Publishing is essential for your research career. It provides visibility for your work, satisfies funding conditions, demonstrates your capability as a researcher and your input to the scientific community, and updates your peers on the current state of knowledge. But it’s easier said than done...
Acceptance rates for many journals are less than 30%. And unfortunately, there's a lot of emphasis on novelty when publishing research; getting “scooped” (when another group is first to publish findings similar to yours) can damage your scientific reputation. This is particularly frustrating if it happens while you’re revising your paper, or even while your paper is under review.
So how can you help speed your manuscript into that small pile of accepted papers?
1. Follow the instructions
Once you’ve chosen an appropriate journal for your manuscript, check its guidelines. These guidelines – which might be called “instructions to authors”, “information for authors”, “manuscript submission guidelines”, or a variation on that theme – can be found on every journal website. Some are stricter or more extensive than others, and different publishers put them in different places on their websites, but it’s very important to find them and follow them appropriately. Not doing so might result in your manuscript being returned to you without review, for reasons that are nothing to do with your research.
Even if your manuscript gets through to the review stage, neglecting to follow the guidelines can still cause unnecessary delays. Author guidelines cover specifics such as article types, title page information, text and reference formatting, order of sections, word limits, artwork instructions, statements on ethics and conflicts of interest, and often much more. If anything is missing or incorrect, it’s likely to be sent back to you for correction, causing a delay that could have been easily avoided.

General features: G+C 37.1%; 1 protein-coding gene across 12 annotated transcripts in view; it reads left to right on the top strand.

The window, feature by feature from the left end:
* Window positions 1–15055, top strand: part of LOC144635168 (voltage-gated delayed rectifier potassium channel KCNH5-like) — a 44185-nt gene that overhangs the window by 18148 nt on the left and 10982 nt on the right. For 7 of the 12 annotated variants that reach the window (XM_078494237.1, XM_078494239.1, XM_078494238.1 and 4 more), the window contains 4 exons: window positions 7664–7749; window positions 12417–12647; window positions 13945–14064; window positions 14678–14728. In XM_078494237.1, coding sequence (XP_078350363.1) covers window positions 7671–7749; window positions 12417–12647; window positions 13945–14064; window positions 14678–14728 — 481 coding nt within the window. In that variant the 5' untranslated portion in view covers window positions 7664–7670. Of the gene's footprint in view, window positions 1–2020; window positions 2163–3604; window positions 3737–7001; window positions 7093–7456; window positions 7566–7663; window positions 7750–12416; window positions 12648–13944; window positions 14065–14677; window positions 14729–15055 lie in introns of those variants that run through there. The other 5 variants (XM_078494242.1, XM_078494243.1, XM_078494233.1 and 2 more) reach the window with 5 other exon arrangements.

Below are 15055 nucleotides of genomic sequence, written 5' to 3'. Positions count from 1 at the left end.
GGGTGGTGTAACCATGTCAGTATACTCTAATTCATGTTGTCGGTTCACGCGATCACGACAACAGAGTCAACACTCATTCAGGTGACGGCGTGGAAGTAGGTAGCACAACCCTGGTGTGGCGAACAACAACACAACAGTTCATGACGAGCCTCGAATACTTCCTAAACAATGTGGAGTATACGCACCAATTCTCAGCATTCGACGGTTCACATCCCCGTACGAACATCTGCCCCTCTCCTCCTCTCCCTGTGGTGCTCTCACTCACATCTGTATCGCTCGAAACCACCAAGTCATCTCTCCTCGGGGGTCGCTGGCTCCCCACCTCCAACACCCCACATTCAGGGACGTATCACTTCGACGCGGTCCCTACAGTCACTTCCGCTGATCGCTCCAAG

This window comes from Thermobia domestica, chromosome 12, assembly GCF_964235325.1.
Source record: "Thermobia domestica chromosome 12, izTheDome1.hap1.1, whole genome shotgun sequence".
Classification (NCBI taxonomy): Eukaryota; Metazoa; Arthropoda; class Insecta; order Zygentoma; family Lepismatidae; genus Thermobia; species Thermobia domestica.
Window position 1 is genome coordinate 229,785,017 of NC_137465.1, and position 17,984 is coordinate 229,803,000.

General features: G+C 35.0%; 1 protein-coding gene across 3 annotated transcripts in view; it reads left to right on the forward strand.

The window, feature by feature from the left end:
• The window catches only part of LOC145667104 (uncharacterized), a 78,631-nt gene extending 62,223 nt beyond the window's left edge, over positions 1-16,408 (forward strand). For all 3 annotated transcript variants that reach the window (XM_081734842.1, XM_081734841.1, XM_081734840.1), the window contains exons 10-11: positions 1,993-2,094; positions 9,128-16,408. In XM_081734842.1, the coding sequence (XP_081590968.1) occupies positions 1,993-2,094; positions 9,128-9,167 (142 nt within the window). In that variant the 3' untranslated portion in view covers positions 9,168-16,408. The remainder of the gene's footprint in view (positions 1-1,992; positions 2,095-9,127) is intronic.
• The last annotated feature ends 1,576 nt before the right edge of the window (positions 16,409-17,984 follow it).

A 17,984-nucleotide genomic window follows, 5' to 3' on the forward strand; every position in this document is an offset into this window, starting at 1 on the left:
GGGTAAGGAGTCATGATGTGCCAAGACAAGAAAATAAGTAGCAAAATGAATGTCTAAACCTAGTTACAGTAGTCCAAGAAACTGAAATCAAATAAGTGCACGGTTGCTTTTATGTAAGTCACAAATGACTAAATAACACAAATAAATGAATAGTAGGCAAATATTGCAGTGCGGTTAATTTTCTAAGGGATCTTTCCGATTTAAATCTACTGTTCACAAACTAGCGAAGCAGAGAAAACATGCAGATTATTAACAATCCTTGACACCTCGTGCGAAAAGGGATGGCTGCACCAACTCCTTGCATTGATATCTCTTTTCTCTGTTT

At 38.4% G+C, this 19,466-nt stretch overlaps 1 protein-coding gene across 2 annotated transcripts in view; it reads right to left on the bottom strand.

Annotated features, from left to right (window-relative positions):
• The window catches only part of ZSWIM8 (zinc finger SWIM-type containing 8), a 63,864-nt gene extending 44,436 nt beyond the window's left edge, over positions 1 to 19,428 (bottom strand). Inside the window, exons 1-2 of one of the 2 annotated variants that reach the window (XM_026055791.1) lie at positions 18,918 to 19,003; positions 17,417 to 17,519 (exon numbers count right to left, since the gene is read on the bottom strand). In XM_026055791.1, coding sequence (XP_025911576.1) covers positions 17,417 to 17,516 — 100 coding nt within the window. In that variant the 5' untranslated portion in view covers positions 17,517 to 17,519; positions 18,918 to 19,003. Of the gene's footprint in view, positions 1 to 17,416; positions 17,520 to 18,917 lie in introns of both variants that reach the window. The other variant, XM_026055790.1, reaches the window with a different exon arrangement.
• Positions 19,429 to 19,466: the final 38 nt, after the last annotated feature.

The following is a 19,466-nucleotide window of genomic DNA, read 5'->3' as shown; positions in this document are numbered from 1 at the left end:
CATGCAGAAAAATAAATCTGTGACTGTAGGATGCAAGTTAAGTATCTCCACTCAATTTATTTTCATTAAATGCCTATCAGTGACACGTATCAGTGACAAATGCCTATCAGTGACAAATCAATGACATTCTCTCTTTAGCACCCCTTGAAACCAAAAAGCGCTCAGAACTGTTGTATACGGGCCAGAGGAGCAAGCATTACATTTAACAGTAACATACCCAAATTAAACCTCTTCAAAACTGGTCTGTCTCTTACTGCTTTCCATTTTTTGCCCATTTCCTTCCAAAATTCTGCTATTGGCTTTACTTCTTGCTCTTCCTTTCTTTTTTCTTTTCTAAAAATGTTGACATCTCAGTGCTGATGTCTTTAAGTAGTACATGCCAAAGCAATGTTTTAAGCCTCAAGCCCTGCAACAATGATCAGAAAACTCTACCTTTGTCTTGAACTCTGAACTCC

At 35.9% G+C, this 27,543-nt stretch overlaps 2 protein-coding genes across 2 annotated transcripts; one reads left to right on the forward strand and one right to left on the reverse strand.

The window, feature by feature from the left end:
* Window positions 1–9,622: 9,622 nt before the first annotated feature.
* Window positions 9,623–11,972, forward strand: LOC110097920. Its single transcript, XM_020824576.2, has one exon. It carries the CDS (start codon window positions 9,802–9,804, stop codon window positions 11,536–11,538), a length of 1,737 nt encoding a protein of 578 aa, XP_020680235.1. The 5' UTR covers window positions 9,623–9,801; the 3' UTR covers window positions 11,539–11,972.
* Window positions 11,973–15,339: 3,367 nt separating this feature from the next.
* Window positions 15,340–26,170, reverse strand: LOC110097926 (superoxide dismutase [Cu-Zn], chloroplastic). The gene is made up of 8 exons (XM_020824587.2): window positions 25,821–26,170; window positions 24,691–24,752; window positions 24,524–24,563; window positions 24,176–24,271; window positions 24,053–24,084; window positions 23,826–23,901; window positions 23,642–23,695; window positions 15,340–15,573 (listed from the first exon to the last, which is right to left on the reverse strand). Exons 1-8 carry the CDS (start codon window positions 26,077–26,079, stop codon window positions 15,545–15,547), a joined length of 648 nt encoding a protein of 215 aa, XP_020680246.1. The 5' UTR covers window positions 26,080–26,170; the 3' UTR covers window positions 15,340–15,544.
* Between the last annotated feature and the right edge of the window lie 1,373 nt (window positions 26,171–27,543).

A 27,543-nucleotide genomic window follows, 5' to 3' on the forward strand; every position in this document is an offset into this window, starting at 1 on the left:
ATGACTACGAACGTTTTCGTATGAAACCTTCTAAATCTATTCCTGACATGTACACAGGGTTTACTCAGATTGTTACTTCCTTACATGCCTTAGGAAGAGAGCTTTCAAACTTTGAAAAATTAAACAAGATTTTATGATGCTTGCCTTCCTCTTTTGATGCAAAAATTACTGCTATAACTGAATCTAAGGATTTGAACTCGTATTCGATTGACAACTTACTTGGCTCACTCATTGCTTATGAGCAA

Journal editors are inundated with submissions, and you want to make their lives as simple as possible, so following their instructions is an easy, respectful, and essential first step when preparing your manuscript.
2. Write clearly
The more clearly you present your arguments in your manuscript, the easier it will be to read. Instead of getting bogged down in “scientific” writing, write as if you’re explaining your study to a colleague or friend in a different field.
The main messages you want to get across are:
Once you’ve clearly stated those overarching points, you can go into the details; but if those three points are not well made, any smaller details might confuse the reader. This might sound obvious, but when you know your study inside-out, it's very easy to forget to explain the basics! It's one of the most common mistakes we see at NeuroEdit.
In addition, each section of the paper should follow a clear structure. Again, as if you’re talking to a colleague in another field, guide the reader through the background and rationale without too much jargon, in short and simple sentences. Provide just enough information for them to understand why the study is important and what impact it may have in your field.
3. Write engagingly
This may not be something you’ve thought about when writing your research manuscripts, but the more engagingly you write, the more likely it will be that the reader will notice your paper, read the whole thing, and be able to pay close attention to what you’ve written. By writing engagingly, you'll make it easier for them to concentrate on the science.
You’re passionate about the research you’re doing; show this to the reader and help them understand why they should care about it just as much as you do!
Grab the reader's attention from the first word of the title, and encourage them to keep reading until the last word of the conclusion.
All these points can be summarised as “keep the reader in mind”. The “reader” includes the journal editor, the reviewers, and those reading the published paper. Make their life easier, be respectful of their time, and encourage them to keep reading, by following instructions and writing clearly and engagingly.
At NeuroEdit, we help researchers create the best possible version of their manuscript before submitting it to a journal. We work with native and non-native English speakers at all stages of their career. If you're writing a paper and all the information we've listed above sounds too time-consuming or too difficult to implement, we can help. We can eliminate linguistic errors, ensure the arguments in your paper are clear, make your writing engaging, showcase your figures professionally, write an effective cover letter, format the manuscript to any journal's instructions, and more - usually within a week, and often for around the price of an antibody! Contact us to see how we can help you improve your manuscript.